Based on a story told to Snyder by his grandmother just before she died, this old-fashioned Yuletide tale was self-published last year, selling over 24,000 copies. Now Warner is hoping to make it a heartwarming perennial favorite (i.e., bestseller) ? la Richard Paul Evans's The Christmas Box. Set in 1918, in the western Pennsylvania town of Meyersville, it concerns Christmas preparations and some supernatural goings-on among the Beal clan. Joseph is the firm but kindhearted father who works as a railway engineer, and Elda is the firm but kindhearted mother who bakes and knits. Of their six children, nine-year-old Anna is featured most prominently. Her cherished gold ring, a birthday gift from her parents, appears, along with Jesus, in recurring dreams that haunt both her and Joseph. Anna gives her ring to the daughter of a poverty-stricken family passing through town, and Joseph finds a replacement that had belonged to a little girl who died when she was Anna's age. All these transactions are, of course, attended by true-meaning-of-Christmas commentary regarding the importance of selflessness, faith and charity. Snyder's prose is like fruitcake: bland and familiar, but laced with vaguely unpleasant bits. For Anna, Christmas is "a very special holiday in her heart," and Joseph is given to talking to himself, in prayer and otherwise: "How foolish to have waited so long to make up your mind, you stubborn fool." But few descriptions are as inadvertently apt as this: "The locomotive sat on the snowy tracks, steam spouting from every orifice. It made noises like the labored breathing of a large animal that had been shot and was struggling to stay alive." Lovers of literature will empathizecompletely; others will read this story aloud to their children. National advertising. (Sept. 21) Copyright 2001 Cahners Business Information.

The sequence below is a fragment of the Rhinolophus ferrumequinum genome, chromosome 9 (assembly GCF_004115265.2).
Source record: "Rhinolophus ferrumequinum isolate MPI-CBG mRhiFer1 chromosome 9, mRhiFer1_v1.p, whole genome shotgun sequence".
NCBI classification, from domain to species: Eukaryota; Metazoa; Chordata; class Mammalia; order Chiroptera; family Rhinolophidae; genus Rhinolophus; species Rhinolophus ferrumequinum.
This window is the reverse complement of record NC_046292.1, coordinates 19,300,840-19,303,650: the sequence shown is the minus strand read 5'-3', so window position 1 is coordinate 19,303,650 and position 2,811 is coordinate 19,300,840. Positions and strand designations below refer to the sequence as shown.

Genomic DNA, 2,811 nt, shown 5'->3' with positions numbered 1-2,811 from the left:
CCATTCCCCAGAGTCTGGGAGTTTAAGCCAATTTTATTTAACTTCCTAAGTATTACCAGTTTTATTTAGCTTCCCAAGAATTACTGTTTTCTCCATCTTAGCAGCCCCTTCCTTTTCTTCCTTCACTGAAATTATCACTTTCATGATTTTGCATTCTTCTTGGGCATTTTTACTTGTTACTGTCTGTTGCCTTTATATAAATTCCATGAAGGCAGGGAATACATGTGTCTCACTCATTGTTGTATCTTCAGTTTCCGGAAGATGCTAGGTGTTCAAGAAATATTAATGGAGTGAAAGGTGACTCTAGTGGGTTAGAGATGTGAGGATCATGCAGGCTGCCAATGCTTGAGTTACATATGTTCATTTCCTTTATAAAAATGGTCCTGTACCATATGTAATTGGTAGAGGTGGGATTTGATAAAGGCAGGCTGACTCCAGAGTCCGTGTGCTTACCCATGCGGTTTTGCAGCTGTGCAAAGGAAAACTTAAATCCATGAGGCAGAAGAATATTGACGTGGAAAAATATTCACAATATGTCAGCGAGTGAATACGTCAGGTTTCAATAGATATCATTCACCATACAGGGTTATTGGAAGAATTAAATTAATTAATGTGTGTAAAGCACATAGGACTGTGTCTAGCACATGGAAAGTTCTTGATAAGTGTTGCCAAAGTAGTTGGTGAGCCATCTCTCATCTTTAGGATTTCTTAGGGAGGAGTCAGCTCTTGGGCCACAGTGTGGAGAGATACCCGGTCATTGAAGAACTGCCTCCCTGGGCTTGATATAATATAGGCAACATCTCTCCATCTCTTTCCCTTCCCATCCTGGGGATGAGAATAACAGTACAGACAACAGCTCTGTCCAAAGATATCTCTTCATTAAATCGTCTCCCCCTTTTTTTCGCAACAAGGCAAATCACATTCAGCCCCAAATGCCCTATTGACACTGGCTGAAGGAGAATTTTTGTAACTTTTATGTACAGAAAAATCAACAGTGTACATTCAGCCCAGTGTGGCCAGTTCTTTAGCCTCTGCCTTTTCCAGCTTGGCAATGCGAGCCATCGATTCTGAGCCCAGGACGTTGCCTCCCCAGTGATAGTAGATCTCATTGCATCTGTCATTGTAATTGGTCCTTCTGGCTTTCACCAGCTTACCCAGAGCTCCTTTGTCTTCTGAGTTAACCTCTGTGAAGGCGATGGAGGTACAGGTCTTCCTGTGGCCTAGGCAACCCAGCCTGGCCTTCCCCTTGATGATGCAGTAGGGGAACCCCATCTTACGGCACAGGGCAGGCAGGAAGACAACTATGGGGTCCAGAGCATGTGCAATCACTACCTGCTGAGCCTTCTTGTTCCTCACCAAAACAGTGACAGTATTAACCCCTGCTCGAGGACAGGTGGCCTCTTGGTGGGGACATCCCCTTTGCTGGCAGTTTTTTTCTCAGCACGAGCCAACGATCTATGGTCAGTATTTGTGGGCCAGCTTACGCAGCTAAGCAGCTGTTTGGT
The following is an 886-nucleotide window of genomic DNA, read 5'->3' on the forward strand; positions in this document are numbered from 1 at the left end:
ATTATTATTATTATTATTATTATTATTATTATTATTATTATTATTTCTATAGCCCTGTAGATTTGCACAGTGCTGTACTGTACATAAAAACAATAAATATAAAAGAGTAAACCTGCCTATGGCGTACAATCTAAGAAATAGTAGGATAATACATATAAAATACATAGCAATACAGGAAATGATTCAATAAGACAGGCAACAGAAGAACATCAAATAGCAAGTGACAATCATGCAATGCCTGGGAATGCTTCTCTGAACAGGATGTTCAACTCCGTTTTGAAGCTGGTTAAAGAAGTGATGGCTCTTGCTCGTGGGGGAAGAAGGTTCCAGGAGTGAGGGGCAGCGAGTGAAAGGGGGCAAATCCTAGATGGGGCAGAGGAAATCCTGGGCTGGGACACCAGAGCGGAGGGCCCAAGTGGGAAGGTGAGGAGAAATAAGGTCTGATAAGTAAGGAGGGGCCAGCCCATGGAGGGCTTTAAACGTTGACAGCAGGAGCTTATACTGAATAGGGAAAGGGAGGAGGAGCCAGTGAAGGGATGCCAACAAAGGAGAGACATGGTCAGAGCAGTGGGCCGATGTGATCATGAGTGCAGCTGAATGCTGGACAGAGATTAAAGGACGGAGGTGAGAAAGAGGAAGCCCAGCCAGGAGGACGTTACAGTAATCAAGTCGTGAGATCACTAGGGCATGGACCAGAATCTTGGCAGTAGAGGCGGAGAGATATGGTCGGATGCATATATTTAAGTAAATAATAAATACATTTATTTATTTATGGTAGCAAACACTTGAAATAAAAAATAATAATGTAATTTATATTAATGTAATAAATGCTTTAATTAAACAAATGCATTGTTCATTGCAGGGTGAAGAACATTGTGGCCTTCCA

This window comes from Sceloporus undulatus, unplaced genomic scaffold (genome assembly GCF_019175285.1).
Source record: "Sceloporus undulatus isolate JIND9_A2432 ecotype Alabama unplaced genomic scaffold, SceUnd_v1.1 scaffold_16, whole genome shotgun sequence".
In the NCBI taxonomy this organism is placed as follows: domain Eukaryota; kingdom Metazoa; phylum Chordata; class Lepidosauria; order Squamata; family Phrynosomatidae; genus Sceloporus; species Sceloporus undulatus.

Children's Literature